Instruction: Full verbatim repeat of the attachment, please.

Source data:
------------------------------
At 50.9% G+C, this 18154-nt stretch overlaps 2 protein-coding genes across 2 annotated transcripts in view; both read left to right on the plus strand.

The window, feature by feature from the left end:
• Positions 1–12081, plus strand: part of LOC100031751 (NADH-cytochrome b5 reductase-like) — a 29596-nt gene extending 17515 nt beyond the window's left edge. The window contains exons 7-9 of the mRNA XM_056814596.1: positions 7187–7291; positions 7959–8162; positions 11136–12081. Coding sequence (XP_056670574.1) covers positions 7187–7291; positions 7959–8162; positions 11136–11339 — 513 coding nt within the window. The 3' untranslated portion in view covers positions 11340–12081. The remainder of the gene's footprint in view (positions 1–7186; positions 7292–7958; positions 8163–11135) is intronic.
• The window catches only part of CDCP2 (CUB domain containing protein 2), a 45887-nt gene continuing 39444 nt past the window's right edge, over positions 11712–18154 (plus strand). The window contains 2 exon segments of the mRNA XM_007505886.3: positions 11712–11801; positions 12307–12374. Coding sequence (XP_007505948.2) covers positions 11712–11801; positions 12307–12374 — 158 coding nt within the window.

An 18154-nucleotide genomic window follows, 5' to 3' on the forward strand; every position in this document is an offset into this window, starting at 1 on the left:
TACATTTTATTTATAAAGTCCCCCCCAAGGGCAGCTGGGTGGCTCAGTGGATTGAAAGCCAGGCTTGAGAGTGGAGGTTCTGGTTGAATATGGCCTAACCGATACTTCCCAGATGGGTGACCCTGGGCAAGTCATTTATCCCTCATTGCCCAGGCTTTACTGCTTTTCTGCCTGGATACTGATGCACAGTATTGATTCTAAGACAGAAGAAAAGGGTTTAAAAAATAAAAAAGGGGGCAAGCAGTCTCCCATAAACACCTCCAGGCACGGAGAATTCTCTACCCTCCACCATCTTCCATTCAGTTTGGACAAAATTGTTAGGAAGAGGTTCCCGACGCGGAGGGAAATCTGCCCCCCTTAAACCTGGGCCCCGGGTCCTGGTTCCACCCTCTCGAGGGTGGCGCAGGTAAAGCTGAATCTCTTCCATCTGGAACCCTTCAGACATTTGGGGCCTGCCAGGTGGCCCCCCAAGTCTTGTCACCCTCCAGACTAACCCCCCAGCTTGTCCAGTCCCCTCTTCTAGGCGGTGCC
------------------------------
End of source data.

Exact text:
At 50.9% G+C, this 18154-nt stretch overlaps 2 protein-coding genes across 2 annotated transcripts in view; both read left to right on the plus strand.

The window, feature by feature from the left end:
• Positions 1–12081, plus strand: part of LOC100031751 (NADH-cytochrome b5 reductase-like) — a 29596-nt gene extending 17515 nt beyond the window's left edge. The window contains exons 7-9 of the mRNA XM_056814596.1: positions 7187–7291; positions 7959–8162; positions 11136–12081. Coding sequence (XP_056670574.1) covers positions 7187–7291; positions 7959–8162; positions 11136–11339 — 513 coding nt within the window. The 3' untranslated portion in view covers positions 11340–12081. The remainder of the gene's footprint in view (positions 1–7186; positions 7292–7958; positions 8163–11135) is intronic.
• The window catches only part of CDCP2 (CUB domain containing protein 2), a 45887-nt gene continuing 39444 nt past the window's right edge, over positions 11712–18154 (plus strand). The window contains 2 exon segments of the mRNA XM_007505886.3: positions 11712–11801; positions 12307–12374. Coding sequence (XP_007505948.2) covers positions 11712–11801; positions 12307–12374 — 158 coding nt within the window.

An 18154-nucleotide genomic window follows, 5' to 3' on the forward strand; every position in this document is an offset into this window, starting at 1 on the left:
TACATTTTATTTATAAAGTCCCCCCCAAGGGCAGCTGGGTGGCTCAGTGGATTGAAAGCCAGGCTTGAGAGTGGAGGTTCTGGTTGAATATGGCCTAACCGATACTTCCCAGATGGGTGACCCTGGGCAAGTCATTTATCCCTCATTGCCCAGGCTTTACTGCTTTTCTGCCTGGATACTGATGCACAGTATTGATTCTAAGACAGAAGAAAAGGGTTTAAAAAATAAAAAAGGGGGCAAGCAGTCTCCCATAAACACCTCCAGGCACGGAGAATTCTCTACCCTCCACCATCTTCCATTCAGTTTGGACAAAATTGTTAGGAAGAGGTTCCCGACGCGGAGGGAAATCTGCCCCCCTTAAACCTGGGCCCCGGGTCCTGGTTCCACCCTCTCGAGGGTGGCGCAGGTAAAGCTGAATCTCTTCCATCTGGAACCCTTCAGACATTTGGGGCCTGCCAGGTGGCCCCCCAAGTCTTGTCACCCTCCAGACTAACCCCCCAGCTTGTCCAGTCCCCTCTTCTAGGCGGTGCC